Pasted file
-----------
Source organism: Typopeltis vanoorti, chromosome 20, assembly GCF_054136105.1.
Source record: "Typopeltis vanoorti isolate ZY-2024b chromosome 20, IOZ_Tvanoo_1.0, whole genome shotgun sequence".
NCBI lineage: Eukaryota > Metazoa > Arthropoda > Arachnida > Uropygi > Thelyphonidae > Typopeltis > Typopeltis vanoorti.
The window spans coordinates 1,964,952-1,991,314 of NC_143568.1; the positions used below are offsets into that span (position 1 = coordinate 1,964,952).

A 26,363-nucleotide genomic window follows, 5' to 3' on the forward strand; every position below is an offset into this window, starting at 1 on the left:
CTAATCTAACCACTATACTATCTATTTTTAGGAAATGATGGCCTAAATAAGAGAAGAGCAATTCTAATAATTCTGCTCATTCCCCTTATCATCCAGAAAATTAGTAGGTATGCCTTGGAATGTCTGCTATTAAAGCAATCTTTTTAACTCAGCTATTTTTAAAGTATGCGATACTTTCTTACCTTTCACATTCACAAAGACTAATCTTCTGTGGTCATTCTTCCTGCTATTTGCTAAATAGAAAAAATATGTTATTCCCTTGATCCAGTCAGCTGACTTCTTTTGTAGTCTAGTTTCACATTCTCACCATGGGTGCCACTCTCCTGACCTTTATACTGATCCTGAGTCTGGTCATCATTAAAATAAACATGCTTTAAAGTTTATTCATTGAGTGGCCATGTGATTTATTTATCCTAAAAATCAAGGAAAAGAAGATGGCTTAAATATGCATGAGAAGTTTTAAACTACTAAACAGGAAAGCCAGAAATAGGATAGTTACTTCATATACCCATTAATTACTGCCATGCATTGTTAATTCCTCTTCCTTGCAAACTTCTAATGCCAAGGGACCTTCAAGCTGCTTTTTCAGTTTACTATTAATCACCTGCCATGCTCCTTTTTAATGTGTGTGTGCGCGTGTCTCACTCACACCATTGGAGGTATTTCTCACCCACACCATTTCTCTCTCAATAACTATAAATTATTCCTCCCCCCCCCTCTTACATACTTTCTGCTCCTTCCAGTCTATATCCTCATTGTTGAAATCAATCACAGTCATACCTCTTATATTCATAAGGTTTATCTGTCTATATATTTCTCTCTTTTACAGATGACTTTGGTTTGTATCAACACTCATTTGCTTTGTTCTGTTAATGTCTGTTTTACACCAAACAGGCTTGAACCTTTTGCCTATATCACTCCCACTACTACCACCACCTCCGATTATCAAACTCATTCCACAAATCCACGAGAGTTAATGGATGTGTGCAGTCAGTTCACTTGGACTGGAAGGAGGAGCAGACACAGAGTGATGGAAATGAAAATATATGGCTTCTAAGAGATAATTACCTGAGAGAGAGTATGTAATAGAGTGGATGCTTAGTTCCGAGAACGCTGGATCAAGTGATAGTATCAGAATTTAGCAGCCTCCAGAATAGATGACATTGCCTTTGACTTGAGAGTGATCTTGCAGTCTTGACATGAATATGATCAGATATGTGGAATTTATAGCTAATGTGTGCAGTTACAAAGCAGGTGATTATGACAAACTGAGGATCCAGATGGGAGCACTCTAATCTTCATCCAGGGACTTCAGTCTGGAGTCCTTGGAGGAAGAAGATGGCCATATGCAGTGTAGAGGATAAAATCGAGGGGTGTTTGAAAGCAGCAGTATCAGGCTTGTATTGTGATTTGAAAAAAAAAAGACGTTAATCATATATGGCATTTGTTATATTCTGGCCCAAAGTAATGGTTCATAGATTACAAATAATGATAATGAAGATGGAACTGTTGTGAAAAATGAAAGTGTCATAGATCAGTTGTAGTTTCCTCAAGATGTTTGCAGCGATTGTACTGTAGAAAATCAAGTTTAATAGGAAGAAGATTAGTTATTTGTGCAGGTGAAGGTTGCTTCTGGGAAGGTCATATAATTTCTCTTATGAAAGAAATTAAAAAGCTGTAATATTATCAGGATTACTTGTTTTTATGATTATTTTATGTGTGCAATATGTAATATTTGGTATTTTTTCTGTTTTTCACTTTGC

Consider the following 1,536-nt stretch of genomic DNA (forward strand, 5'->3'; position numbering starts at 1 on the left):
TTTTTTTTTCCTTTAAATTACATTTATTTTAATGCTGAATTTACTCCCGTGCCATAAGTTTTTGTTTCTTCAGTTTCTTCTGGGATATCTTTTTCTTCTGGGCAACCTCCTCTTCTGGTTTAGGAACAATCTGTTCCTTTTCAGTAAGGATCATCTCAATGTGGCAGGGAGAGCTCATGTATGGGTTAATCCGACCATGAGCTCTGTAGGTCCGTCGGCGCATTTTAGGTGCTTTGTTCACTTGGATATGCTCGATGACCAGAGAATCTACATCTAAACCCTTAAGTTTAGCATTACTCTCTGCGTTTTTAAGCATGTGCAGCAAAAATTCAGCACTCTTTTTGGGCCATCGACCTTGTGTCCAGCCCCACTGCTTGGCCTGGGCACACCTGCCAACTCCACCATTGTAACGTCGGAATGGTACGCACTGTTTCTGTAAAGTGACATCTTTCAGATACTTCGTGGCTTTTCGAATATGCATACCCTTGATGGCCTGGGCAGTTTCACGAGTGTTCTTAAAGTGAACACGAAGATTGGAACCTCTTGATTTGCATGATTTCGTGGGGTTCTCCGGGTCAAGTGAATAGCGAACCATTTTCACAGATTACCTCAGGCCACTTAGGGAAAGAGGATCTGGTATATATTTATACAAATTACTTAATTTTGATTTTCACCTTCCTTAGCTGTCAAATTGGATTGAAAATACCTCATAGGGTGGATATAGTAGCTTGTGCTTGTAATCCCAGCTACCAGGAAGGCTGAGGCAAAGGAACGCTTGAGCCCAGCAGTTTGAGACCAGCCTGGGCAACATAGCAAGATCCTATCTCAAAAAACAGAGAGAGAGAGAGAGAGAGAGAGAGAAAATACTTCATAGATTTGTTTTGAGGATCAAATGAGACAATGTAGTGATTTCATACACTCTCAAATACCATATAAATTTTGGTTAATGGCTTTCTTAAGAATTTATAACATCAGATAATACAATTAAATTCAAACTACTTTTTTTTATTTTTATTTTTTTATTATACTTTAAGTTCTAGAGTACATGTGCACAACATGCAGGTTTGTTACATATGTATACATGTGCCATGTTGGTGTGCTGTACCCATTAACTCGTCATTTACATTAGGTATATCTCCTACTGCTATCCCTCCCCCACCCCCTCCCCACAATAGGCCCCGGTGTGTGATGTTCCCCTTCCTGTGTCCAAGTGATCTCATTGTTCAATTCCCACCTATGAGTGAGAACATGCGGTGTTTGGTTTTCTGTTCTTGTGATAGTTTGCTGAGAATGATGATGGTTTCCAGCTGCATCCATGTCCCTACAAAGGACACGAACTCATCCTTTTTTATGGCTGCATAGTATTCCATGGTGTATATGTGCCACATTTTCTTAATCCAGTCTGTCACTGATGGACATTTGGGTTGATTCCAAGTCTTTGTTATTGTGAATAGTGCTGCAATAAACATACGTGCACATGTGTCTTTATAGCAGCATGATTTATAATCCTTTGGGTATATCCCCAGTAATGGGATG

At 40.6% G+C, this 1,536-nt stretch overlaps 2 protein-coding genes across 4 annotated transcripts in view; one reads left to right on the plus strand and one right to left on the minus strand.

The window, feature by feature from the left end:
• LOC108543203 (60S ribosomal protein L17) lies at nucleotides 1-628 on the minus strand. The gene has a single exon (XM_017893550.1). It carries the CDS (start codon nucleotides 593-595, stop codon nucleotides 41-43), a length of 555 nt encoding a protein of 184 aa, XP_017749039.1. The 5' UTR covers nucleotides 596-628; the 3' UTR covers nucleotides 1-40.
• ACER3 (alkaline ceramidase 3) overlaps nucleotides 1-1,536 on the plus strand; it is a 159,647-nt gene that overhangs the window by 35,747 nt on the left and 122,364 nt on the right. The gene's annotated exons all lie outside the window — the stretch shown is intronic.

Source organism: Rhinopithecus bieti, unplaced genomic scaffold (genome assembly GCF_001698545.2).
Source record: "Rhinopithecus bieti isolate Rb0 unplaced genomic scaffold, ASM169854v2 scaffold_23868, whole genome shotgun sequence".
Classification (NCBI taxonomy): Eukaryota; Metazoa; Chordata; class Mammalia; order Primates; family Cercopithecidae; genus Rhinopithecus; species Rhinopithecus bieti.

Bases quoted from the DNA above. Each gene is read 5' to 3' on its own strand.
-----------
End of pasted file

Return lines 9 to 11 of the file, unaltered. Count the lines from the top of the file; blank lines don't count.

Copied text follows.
At 40.6% G+C, this 1,536-nt stretch overlaps 2 protein-coding genes across 4 annotated transcripts in view; one reads left to right on the plus strand and one right to left on the minus strand.

The window, feature by feature from the left end:
• LOC108543203 (60S ribosomal protein L17) lies at nucleotides 1-628 on the minus strand. The gene has a single exon (XM_017893550.1). It carries the CDS (start codon nucleotides 593-595, stop codon nucleotides 41-43), a length of 555 nt encoding a protein of 184 aa, XP_017749039.1. The 5' UTR covers nucleotides 596-628; the 3' UTR covers nucleotides 1-40.